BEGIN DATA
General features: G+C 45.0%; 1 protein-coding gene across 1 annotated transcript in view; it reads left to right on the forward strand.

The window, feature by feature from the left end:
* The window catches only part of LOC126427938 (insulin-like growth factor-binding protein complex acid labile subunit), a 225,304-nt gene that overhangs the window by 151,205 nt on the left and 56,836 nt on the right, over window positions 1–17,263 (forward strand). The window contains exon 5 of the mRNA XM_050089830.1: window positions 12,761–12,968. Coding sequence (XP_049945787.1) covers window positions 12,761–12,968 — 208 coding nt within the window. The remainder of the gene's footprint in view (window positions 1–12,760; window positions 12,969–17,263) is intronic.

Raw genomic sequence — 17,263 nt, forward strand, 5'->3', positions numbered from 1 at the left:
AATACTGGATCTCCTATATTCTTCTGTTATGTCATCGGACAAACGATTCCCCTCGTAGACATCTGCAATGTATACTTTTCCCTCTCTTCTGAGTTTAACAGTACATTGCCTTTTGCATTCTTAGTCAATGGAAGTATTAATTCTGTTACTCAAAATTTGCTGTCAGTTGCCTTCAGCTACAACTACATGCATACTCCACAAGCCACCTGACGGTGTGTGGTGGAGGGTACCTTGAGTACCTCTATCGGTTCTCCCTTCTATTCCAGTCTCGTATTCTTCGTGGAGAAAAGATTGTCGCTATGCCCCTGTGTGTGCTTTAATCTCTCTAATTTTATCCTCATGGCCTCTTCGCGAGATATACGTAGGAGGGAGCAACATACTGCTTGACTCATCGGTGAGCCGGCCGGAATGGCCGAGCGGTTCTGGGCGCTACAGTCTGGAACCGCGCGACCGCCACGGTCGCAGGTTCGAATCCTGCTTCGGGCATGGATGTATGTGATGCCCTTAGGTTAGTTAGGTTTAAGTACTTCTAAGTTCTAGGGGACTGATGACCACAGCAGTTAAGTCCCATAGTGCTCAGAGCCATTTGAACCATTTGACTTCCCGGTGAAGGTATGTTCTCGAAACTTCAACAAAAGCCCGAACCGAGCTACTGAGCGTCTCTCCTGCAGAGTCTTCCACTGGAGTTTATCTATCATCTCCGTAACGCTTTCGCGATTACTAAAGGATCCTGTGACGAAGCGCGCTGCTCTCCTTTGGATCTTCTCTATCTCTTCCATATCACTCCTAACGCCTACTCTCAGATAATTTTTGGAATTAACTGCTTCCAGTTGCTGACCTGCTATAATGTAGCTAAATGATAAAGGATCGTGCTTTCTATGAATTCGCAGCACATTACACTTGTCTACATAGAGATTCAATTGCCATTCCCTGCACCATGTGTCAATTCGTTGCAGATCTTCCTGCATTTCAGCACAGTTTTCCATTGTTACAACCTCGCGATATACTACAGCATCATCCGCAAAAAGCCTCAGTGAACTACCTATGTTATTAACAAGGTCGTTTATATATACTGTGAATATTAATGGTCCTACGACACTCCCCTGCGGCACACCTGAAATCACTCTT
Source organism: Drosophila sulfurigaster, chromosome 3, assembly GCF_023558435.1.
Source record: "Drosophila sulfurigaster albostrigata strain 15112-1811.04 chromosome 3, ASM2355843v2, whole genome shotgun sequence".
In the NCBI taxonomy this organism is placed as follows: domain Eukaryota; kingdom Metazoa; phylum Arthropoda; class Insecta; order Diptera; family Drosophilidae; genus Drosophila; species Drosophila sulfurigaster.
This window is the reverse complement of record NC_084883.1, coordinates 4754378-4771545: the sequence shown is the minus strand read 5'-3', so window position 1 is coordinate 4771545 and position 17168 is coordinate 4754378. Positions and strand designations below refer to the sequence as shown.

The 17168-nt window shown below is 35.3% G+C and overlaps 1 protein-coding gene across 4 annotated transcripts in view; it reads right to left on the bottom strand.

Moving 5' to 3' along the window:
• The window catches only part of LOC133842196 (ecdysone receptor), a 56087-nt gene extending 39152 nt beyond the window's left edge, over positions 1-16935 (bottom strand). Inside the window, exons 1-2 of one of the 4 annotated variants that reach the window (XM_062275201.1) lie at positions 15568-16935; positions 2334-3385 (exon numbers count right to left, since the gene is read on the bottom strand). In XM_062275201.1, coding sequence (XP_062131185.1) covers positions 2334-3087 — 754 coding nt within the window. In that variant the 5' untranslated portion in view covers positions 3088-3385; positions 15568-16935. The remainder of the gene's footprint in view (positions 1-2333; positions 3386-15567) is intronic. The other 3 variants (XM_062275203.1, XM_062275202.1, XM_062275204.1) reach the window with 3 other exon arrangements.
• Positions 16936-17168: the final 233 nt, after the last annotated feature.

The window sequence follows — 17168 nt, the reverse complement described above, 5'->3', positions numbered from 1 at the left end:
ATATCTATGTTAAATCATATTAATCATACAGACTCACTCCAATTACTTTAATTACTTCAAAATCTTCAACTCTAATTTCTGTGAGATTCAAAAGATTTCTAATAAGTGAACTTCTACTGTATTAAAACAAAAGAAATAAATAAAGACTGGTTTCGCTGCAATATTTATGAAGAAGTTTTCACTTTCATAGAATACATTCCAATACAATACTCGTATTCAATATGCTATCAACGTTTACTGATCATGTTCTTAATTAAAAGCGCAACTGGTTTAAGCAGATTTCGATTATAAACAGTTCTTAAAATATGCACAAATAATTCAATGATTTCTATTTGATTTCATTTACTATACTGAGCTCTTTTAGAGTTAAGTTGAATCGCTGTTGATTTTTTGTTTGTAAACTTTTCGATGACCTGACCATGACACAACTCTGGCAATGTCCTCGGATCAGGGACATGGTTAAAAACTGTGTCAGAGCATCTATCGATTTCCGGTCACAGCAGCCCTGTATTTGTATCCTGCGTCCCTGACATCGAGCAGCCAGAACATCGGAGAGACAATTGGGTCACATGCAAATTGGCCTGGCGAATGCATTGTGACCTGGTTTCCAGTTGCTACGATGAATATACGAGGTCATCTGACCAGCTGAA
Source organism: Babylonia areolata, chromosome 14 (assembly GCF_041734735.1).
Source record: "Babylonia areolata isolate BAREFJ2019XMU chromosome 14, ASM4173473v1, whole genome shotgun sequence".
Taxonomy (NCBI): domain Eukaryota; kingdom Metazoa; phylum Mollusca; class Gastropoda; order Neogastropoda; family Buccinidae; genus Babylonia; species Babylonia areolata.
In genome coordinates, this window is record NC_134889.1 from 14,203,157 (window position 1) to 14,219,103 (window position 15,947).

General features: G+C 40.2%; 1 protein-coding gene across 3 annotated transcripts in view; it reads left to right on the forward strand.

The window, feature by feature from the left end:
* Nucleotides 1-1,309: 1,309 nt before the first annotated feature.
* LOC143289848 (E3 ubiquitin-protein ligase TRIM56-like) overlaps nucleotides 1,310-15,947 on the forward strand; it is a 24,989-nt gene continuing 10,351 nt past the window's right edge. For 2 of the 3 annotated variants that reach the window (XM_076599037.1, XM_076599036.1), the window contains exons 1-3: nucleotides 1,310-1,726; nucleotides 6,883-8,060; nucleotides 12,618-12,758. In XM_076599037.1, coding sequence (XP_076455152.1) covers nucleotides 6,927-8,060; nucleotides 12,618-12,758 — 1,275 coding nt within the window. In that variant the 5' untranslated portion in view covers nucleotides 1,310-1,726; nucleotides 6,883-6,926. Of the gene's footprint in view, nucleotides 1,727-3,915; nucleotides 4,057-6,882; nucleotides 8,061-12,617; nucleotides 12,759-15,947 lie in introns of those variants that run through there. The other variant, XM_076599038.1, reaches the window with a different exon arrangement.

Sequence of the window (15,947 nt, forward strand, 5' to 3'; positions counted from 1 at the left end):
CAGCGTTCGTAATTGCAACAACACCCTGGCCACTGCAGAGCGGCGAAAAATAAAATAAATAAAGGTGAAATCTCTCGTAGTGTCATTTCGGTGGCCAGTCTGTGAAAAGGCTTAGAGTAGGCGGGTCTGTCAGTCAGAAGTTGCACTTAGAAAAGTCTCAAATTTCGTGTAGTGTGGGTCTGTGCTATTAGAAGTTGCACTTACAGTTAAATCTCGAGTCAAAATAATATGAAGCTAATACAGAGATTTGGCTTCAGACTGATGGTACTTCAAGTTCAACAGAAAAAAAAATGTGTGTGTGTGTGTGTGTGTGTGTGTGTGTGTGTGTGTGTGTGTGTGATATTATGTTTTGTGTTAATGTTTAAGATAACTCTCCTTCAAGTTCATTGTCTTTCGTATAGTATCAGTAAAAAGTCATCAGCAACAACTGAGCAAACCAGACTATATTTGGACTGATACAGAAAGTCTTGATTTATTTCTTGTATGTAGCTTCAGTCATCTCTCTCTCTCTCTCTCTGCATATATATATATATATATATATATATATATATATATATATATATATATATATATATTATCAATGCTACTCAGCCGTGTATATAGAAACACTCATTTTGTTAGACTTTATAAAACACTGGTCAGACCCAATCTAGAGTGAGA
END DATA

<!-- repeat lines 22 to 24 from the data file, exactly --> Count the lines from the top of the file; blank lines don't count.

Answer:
* Nucleotides 1-1,309: 1,309 nt before the first annotated feature.
* LOC143289848 (E3 ubiquitin-protein ligase TRIM56-like) overlaps nucleotides 1,310-15,947 on the forward strand; it is a 24,989-nt gene continuing 10,351 nt past the window's right edge. For 2 of the 3 annotated variants that reach the window (XM_076599037.1, XM_076599036.1), the window contains exons 1-3: nucleotides 1,310-1,726; nucleotides 6,883-8,060; nucleotides 12,618-12,758. In XM_076599037.1, coding sequence (XP_076455152.1) covers nucleotides 6,927-8,060; nucleotides 12,618-12,758 — 1,275 coding nt within the window. In that variant the 5' untranslated portion in view covers nucleotides 1,310-1,726; nucleotides 6,883-6,926. Of the gene's footprint in view, nucleotides 1,727-3,915; nucleotides 4,057-6,882; nucleotides 8,061-12,617; nucleotides 12,759-15,947 lie in introns of those variants that run through there. The other variant, XM_076599038.1, reaches the window with a different exon arrangement.

Sequence of the window (15,947 nt, forward strand, 5' to 3'; positions counted from 1 at the left end):